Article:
I remember learning to drive at the age of 18 years old.
My tutor was a man in his fifties and I thought he was ancient then. Having surpassed him in age now, I think the fifties years were a scream.
We drive on the left side of the road in Singapore. My tutor had green (for green horns) Morris Minor with two large square L-plates (learner plates) attached each to the front and back mud-guards. The car had been specially modified for tutor and learner, with dual sets of pedals one each for me and him. Being nervous, he could not relinquish control of the car to me as he often jammed the foot brake for startling STOP! while I had my foot on the accelerator nearing the red light at fast speed and turning the sharp corners at a sure CRASH speed. With the other pedal he facilitated quick gear shifts when I overtook and needed extra oomph or slow-down was required and I was too dumb to know the dangers of a head-on collision or engineering a narrow escape crash into the opposite kerbside drain on then narrow two way streets.
We were always running on empty which I thought my tutor carefully planned to shorten the lessons with his death-defying proteges. He had my lesson route planned such that for an one-hour lesson, he would spend about 15 minutes break mid way during the lesson at a petrol station for fill-up, releasing his pent-up frustrations at the service station wash-room from which he always emerged with what was his very limited strands of hair neatly parted and combed compared to earlier, when anyone could tell he had had several nail-biting and frazzled-hair episodes with the Learner. He would have a few puffs on his self -rolled cigarette and then approach the car with reloaded “torrent” of Hokien dialect expletives which I did not understand when he spouted them during his heart attack panic points during the remaining minutes of my driving lesson. I used to wickedly think he had just enough money to fill-up for the next lesson from the fee he was paid by the previous learner but you be the judge.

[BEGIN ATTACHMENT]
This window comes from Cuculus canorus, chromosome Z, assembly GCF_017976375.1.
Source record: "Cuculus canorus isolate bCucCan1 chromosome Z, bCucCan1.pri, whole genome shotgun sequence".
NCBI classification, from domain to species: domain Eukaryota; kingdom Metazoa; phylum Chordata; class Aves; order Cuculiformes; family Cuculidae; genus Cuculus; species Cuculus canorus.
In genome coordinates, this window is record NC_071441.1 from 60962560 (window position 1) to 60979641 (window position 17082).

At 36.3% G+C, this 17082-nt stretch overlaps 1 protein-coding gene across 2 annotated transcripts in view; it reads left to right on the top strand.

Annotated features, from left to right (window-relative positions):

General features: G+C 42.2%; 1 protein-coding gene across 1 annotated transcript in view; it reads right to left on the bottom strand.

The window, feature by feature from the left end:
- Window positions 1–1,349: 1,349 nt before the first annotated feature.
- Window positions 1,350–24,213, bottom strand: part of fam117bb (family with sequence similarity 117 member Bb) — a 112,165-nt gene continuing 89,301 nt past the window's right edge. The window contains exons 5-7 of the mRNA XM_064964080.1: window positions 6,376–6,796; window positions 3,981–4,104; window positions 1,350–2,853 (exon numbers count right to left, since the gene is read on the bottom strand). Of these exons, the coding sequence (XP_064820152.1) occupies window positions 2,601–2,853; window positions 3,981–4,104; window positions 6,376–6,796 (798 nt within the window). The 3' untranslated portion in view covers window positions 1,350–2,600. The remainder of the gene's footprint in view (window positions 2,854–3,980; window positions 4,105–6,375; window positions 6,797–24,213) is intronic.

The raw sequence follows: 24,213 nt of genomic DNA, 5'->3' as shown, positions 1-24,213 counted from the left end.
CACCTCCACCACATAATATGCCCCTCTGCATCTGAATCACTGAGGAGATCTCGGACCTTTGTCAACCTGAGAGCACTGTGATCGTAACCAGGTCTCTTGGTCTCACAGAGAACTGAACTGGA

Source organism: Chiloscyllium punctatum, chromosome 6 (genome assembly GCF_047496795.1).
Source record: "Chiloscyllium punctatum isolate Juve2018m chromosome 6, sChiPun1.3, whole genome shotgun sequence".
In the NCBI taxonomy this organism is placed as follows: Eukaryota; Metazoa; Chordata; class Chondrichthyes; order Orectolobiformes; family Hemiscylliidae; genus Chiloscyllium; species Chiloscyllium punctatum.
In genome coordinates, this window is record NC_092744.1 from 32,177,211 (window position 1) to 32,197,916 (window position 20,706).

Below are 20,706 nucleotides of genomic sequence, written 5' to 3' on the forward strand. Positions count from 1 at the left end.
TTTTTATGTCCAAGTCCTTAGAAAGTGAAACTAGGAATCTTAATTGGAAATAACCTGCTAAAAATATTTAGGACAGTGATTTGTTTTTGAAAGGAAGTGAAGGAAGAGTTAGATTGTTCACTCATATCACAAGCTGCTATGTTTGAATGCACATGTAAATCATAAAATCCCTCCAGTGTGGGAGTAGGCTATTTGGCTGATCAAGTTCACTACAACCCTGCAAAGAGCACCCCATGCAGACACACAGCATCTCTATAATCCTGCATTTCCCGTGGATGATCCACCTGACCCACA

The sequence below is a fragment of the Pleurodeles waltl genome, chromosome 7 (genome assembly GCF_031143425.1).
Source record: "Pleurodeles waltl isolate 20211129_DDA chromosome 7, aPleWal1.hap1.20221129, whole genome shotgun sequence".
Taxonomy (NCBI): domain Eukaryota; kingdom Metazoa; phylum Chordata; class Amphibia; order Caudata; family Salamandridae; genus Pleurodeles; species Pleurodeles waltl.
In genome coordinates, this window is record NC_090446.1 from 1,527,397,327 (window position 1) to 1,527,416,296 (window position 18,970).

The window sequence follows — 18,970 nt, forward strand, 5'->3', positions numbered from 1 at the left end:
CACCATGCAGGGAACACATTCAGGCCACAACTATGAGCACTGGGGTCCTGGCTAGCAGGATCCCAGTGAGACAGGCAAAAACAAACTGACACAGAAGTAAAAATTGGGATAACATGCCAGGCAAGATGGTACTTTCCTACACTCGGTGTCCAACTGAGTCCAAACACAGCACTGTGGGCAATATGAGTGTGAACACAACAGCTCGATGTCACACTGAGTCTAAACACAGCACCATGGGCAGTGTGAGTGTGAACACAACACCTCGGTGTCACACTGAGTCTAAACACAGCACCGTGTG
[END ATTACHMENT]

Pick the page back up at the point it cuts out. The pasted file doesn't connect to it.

I wonder, have I described our behaviour in our spiritual lives when we have been under attack from the enemy, when we insist on retaining control and act unlike children of God? Have we had little faith in the Driver and reacted violently and in what we thought pre-emptive ways to save the day? Instead to find out, the Driver had the car in control all along?
I beamed as the driving tester emerged from his side of the car, extended his hand of congratulations to me and said “you did well, congratulations!” It was my first attempt for the driving license and I had been in control all along during my driving lessons. You see, I had religiously studied the road traffic signs and their implications even before my first driving lesson, observed my dad driving me and my siblings to school for more than 10 years, observed all the traffic rules for controlling the car, showing hand signals on turning, slowing down or stopping (sadly no evidence of them any more on Singapore streets today) and parking rules within narrow parking lots. My tutor attributed his past bad experiences with his other learners to me and pre-emptivley jumped whenever he thought I would behave like the others when I did not.
Praise the Lord, I have driven several models of cars now for nearly forty years with no major hiccups except for a burst tyre, one empty tank and perhaps slight dents when vision was not so clear, or foot in time to jam the brake, or parking lots were too tight. Many Sunday School children and youngsters from the youth fellowships, foreign speakers have been transported to and from boisterous and fun-filled activities, services in safety through the years.
What a ride life has been, despite having run on empty before. I trust that like me, you have the joy of the Lord as your strength for living and service. Only Jesus can fill your heart to over-flowing with faith, trust and joy.